City: Proposals would lower tax rate by almost a half mill

Published: May. 23, 2017 at 3:06 AM CDT|Updated: May. 23, 2017 at 3:25 PM CDT
Email This Link
Share on Pinterest
Share on LinkedIn

SHREVEPORT, LA (KSLA) - Shreveport City Council members Tuesday will consider two proposals that, if approved, would reduce the city's millage rate by a total of almost a half mill.

The meeting will be held in the Government Chamber at Government Plaza, 505 Travis St., starting at 3 p.m.

Click here to view the agenda.

The meeting tonight will be part of a regular council meeting and will allow for public input, but unlike many tax increases, lawmakers don't need voter approval. That's because the increase is so small that the city isn't required to get the OK from the people.

City Councilman Michael Corbin says the money from the tax won't be used for things like schools or roads, but will be to makeup for losses in the cities budget.

"There were some discrepancies in the tax roll for 2016 and the city lost about a half million dollar in 2016 because of the way taxes came in and the way we budgeted and they anticipate another 500 to 600 thousand in 2017 so this roll forward is administrations attempt to recoup that 500 thousand dollars," said Corbin.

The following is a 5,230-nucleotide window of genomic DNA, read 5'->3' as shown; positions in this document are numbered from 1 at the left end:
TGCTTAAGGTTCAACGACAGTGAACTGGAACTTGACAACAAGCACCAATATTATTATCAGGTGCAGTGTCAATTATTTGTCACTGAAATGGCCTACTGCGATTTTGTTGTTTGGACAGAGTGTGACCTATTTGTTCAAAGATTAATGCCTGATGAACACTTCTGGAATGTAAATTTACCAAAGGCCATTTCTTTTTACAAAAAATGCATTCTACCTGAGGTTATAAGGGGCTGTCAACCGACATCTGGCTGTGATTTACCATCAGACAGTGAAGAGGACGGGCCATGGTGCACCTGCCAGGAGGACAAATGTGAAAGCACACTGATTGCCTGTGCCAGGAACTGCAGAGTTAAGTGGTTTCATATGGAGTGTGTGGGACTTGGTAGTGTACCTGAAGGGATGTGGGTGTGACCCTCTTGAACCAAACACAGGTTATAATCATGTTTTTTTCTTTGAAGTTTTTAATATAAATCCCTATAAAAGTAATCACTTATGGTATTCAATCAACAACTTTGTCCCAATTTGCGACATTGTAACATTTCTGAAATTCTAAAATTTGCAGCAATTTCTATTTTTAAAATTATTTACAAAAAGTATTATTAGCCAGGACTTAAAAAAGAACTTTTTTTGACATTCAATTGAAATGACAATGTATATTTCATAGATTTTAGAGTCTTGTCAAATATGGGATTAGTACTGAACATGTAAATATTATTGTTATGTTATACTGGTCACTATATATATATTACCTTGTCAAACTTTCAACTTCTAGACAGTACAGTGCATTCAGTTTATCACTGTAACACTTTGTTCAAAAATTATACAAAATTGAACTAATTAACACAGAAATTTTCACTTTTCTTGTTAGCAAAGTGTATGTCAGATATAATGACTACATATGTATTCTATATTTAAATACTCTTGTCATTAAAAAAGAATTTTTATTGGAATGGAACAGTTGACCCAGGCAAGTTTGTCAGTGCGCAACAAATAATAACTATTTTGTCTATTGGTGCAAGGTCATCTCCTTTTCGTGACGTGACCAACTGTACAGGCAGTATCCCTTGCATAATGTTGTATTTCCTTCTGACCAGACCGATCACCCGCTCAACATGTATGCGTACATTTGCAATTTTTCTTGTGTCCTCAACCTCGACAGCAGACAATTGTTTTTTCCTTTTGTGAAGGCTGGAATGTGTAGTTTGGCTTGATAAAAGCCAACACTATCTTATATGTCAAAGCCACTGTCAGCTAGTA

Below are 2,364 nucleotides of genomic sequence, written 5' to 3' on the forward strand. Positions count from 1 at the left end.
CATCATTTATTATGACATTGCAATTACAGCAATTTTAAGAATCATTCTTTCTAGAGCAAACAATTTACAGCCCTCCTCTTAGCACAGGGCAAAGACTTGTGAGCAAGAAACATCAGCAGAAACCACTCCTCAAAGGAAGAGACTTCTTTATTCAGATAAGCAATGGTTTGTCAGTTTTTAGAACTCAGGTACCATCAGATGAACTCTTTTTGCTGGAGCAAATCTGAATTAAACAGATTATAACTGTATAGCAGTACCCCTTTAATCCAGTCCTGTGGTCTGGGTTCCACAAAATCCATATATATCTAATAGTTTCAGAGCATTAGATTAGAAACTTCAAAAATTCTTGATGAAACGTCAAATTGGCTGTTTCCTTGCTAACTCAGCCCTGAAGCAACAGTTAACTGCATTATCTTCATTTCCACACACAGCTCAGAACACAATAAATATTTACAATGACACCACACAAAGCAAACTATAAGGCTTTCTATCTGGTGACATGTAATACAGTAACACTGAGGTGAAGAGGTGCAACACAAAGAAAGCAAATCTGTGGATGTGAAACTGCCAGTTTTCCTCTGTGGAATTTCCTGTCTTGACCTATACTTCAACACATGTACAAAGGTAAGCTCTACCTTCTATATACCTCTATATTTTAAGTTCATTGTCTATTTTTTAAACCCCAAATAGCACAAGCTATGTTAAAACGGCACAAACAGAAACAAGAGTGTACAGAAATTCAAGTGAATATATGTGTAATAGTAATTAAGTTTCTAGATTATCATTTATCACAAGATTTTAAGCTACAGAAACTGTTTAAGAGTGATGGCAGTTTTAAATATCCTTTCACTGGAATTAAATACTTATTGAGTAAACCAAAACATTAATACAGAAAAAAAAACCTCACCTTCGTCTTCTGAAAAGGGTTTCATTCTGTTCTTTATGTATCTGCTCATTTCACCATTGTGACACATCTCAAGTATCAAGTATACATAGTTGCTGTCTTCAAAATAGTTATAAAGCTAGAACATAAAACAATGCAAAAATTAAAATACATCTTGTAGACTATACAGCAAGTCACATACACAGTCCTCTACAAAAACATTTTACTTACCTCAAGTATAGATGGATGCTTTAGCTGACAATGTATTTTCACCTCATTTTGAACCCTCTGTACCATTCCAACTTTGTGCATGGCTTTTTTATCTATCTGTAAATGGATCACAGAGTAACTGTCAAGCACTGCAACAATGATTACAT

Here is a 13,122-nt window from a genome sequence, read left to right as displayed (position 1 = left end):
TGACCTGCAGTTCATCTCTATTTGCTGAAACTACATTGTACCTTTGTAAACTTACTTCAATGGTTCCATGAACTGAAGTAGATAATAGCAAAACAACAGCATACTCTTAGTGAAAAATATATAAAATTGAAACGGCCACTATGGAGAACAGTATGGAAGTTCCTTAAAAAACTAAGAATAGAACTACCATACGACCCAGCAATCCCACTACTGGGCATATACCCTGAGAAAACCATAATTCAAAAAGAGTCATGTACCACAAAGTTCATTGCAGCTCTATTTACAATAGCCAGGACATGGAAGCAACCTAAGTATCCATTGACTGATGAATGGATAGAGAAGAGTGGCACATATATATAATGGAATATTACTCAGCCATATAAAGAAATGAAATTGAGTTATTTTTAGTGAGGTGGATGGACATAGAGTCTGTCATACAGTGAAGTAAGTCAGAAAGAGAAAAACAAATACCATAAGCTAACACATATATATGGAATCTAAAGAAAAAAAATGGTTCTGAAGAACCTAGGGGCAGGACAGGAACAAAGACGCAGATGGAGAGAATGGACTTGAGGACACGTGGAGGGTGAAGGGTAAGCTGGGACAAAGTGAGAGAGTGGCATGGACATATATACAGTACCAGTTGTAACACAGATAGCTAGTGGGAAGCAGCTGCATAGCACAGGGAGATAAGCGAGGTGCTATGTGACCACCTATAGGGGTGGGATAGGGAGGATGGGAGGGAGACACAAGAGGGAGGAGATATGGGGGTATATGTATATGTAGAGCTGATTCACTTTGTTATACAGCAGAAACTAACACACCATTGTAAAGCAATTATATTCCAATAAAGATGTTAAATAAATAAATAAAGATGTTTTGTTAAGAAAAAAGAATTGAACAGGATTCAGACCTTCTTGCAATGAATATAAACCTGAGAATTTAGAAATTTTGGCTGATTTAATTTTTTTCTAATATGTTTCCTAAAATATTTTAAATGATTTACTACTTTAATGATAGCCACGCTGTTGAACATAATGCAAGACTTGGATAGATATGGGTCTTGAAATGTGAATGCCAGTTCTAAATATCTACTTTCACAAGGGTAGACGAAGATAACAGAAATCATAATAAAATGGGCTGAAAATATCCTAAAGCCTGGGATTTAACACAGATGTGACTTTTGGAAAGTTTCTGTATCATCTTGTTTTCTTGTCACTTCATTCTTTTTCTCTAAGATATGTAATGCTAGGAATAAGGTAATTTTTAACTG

One measure would reset the ad valorem tax millage rate to 17.65 mills, the amount voters approved in 2013.

"So when the city voted on this originally and then a couple of renewals, it does have a cap on it. So that 17.65 is the cap and it can't go above that without public input, and interestingly enough, this will be up for renewal in 2018," said Corbin.

The rate was rolled back last year due because property values were overestimated by the parish tax assessor's office, says a statement released Monday by the city's administration.

The actual end-of-year figures showed a decrease in property values.

The reset is based on the correct property assessments and would allow the city to collect the same amount in taxes as it did in 2015, says the statement from city spokeswoman Africa Price.

In addition, she said, the city's general obligation debt millage rates would be reduced as the city continues efforts to pay off more long-term debt.

"With these adoptions, the Tyler administration and current council have decreased overall property taxes in Shreveport by 3.89 mills since 2015," Price's statement reads. "This has saved property owners an estimated $39 per $100,000 of property value since that time."

Copyright 2017 KSLA. All rights reserved.